No trumped up excuse or half-assed "threat" created to give an air of legitimacy to the exercise. You already had the best one possible. Go after terrorist groups.

I've stated before that WMD was a red herring meant for misleading the Arab nations into complacency during the war. It's just unfortunate that the Americans are misleaded as well because, in this world of interconnected instant communication and mass media, you can't trick one without tricking the other.

Your alternative of stating the true cause openly (that we want to eliminate all totalitarian regimes, and that means you, you, and you) would incite active, and even armed, oppositions from the neighbour countries of Iraq, making the operation in there a lot more difficult. And that scenario wouldn't go well with your "taking on one country at a time" strategy, would it?

As long as they stay committed to that goal, they can redeem themselves for the mistakes that were made. But if they start running off and mucking up more countries before they stabilize the ones they've already toppled, we're in for a few decades of problems.

That I agree with you. But I don't think the US administration has any plan to physically invade and install democracy in another country any time soon. Nonetheless they must still maintain that threat, and they must show an appearance of a will to go to war again, otherwise the other regimes won't play nice.

yep, I'm Canadian

Believe it or not, so am I.
posted by VeGiTo at 11:01 AM on December 23, 2003


Well, clavdivs, you just keep telling yourself that when people talk about "ugly americans," they're actually meaning it as a complement.

Such self-deception is an essential part of being an ugly American.
posted by five fresh fish at 11:05 AM on December 23, 2003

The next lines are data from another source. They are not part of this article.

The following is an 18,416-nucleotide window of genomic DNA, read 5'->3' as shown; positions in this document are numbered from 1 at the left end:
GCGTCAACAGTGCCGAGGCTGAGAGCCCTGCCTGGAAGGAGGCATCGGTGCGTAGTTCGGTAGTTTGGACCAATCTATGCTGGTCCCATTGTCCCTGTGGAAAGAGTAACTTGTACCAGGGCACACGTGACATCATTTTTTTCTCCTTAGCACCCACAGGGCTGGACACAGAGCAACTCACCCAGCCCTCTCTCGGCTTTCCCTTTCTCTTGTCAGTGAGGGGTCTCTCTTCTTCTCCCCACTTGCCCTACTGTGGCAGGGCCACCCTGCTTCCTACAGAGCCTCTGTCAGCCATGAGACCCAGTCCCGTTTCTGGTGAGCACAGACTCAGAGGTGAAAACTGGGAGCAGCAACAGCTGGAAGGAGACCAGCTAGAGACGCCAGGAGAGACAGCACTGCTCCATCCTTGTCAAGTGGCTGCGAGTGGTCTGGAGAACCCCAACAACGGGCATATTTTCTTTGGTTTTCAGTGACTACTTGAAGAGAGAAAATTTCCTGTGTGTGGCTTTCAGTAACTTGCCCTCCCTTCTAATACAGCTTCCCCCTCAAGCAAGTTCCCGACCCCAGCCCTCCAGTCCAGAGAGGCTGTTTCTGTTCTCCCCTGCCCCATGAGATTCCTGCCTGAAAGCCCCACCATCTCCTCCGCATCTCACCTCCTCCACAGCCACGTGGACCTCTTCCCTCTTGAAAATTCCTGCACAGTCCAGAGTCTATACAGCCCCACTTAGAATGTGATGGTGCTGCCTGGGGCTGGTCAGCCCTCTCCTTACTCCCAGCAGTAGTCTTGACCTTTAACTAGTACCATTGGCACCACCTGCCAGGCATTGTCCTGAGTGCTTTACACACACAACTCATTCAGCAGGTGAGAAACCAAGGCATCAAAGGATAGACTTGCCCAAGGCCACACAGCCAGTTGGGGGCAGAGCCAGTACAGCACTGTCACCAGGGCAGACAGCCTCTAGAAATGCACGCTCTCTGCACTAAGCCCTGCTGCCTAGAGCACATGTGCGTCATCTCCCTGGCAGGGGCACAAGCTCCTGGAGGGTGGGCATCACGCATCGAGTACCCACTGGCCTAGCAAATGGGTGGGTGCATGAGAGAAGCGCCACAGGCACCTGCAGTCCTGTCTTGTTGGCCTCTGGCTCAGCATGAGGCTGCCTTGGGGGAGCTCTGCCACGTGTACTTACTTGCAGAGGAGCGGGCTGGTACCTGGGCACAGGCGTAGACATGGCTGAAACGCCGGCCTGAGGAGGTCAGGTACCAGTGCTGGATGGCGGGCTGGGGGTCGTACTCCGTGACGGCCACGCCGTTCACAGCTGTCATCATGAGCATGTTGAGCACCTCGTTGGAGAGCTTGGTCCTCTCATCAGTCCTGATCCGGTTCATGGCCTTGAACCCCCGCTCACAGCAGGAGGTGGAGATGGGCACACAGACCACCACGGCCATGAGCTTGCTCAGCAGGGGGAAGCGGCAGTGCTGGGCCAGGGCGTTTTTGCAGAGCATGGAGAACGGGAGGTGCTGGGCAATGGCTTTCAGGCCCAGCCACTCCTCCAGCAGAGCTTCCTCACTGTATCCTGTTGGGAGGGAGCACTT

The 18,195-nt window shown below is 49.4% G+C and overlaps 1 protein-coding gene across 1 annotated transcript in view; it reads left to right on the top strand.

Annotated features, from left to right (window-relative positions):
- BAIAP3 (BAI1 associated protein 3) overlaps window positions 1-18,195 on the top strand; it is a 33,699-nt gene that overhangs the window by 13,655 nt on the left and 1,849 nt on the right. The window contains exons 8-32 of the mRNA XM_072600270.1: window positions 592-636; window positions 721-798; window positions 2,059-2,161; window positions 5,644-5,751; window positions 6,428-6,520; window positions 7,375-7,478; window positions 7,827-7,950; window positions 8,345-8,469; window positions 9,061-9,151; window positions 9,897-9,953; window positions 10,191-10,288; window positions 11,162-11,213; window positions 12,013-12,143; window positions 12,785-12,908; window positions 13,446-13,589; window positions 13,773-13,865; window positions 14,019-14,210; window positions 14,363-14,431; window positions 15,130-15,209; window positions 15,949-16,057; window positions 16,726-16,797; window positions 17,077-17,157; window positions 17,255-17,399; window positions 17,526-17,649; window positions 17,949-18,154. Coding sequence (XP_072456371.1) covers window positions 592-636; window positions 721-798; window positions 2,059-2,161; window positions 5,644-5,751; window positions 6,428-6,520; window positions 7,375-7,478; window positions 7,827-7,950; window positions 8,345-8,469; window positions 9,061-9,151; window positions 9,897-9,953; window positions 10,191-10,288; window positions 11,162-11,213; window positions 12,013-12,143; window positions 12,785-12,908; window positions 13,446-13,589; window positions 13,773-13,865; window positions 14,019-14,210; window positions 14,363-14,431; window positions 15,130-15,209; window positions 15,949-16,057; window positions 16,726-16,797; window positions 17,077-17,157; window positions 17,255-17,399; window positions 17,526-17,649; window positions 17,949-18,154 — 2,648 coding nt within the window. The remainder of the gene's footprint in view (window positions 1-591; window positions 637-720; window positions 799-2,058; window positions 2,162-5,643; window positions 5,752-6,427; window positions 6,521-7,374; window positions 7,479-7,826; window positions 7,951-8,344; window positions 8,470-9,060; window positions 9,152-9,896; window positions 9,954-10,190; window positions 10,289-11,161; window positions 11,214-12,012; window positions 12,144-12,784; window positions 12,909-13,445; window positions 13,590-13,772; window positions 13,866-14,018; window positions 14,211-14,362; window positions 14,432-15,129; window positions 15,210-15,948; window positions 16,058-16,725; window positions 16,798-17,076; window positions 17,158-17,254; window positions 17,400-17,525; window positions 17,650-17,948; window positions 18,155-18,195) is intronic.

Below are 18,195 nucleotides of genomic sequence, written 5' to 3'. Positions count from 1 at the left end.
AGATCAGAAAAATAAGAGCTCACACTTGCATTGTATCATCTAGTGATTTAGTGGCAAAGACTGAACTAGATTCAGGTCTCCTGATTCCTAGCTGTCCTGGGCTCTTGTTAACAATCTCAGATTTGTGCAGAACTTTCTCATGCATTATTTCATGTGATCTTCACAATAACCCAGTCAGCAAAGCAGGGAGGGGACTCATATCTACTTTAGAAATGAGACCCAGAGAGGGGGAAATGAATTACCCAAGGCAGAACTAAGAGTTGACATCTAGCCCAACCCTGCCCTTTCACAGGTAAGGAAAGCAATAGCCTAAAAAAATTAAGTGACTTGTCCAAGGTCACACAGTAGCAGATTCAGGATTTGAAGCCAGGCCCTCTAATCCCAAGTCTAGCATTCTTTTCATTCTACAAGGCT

VeGiTo: "I've stated before that WMD was a red herring meant for misleading the Arab nation..."

That's an interesting suggestion. Obviously there's no way to test or prove that theory except in time. I hope you're right.

"Your alternative of stating the true cause openly (that we want to eliminate all totalitarian regimes, and that means you, you, and you)..."

No, not specifics. That's part of the problem we have now. "We're going after nations with WMD" makes North Korea nervous, gave legitimacy (indirectly) to the Iranian fundamental theocracy, appears to be bullshit when they maintain allies like Pakistan, and allows the various dictatorial third world nations that do not have and have no intentions of acquiring WMDs to continue with business as usual. If they had said "we're going after terrorist groups and the people who support them", NK wouldn't feel threatened, Iran would still feel the need to address the concerns of the upcoming generation, Pakistan would at least try to keep its fundamentalists at home, and it would force the petty despots around the globe to at least offer token reforms for fear the Marines would be coming for them next.

But let's see how the Americans do in Afghanistan and Iraq long-term. They may yet pull this one off, in spite of themselves. As long as there's a healthy does of opposition holding them accountable for their mistakes, they should be eager to avoid the most egregious of them. They started badly, but they have a history of (mostly) finishing strong.
posted by GhostintheMachine at 12:14 PM on December 23, 2003


ok, 1867. Canada as a country.
I'll replace "Canada" with Quebec.

British impress American sailors 1803-1812. High seas British captains took over 10,000 American citizens to man ships.